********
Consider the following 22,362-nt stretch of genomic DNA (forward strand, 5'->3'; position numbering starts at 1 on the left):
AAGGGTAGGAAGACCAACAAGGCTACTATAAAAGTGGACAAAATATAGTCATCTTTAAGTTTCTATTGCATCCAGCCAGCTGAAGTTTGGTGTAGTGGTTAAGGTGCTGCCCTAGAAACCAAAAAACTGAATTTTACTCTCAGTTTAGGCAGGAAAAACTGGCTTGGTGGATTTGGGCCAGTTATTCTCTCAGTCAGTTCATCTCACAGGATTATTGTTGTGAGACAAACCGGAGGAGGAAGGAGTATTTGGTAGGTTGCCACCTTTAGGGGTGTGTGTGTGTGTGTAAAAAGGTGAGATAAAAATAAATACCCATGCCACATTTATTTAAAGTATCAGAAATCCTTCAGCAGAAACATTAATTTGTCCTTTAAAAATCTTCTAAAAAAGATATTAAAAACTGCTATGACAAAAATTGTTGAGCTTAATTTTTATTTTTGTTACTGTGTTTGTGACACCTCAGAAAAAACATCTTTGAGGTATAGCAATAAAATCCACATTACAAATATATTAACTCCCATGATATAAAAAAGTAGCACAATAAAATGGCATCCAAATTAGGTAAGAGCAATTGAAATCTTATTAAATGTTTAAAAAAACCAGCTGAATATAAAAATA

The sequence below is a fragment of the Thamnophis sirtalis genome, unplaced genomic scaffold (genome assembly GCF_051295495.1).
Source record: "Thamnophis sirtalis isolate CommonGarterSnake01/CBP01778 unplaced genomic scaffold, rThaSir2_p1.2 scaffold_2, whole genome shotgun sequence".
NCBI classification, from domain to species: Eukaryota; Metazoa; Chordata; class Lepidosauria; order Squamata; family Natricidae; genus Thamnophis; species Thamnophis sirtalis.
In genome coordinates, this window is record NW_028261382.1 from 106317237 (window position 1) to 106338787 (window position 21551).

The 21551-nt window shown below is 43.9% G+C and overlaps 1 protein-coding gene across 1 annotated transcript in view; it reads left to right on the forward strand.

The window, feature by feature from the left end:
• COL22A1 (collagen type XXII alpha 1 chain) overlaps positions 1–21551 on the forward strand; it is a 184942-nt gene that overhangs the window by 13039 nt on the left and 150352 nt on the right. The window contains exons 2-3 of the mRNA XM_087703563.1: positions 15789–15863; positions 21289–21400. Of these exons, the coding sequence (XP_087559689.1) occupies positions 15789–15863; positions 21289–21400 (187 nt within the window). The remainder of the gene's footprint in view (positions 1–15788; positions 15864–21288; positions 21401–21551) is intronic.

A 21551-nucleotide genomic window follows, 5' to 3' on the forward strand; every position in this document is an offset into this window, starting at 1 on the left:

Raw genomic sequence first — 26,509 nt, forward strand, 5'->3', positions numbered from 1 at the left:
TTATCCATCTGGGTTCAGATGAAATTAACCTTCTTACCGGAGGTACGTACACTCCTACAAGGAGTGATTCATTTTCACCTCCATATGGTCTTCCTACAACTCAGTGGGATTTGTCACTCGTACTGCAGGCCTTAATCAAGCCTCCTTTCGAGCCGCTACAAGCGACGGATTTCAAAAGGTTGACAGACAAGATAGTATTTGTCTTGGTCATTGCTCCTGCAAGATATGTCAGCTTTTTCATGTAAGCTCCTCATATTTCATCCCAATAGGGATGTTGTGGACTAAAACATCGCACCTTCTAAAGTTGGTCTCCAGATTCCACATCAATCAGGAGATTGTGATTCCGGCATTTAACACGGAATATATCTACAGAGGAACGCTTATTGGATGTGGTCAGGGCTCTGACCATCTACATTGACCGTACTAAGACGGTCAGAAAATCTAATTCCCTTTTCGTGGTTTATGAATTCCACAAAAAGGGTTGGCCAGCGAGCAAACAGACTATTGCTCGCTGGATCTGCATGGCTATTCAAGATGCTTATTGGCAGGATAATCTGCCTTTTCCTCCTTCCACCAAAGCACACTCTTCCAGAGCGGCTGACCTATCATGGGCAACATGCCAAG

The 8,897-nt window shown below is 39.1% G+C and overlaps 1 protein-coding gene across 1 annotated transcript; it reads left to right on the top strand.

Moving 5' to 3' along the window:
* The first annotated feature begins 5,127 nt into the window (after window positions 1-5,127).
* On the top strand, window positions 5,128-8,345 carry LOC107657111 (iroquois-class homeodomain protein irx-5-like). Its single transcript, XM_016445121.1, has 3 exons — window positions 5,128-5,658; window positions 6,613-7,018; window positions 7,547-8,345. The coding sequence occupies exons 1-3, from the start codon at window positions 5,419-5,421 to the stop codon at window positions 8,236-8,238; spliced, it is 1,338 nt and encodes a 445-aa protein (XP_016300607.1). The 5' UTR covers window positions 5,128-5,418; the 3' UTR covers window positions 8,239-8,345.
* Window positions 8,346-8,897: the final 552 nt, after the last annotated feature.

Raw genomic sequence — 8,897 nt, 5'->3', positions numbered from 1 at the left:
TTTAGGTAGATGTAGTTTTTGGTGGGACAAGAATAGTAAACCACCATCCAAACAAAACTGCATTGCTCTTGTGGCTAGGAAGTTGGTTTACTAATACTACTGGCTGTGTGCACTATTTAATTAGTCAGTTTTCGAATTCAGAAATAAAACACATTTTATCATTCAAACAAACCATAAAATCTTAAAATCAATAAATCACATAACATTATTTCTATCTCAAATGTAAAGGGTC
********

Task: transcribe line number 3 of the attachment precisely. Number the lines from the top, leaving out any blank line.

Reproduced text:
The sequence below is a fragment of the Thamnophis sirtalis genome, unplaced genomic scaffold (genome assembly GCF_051295495.1).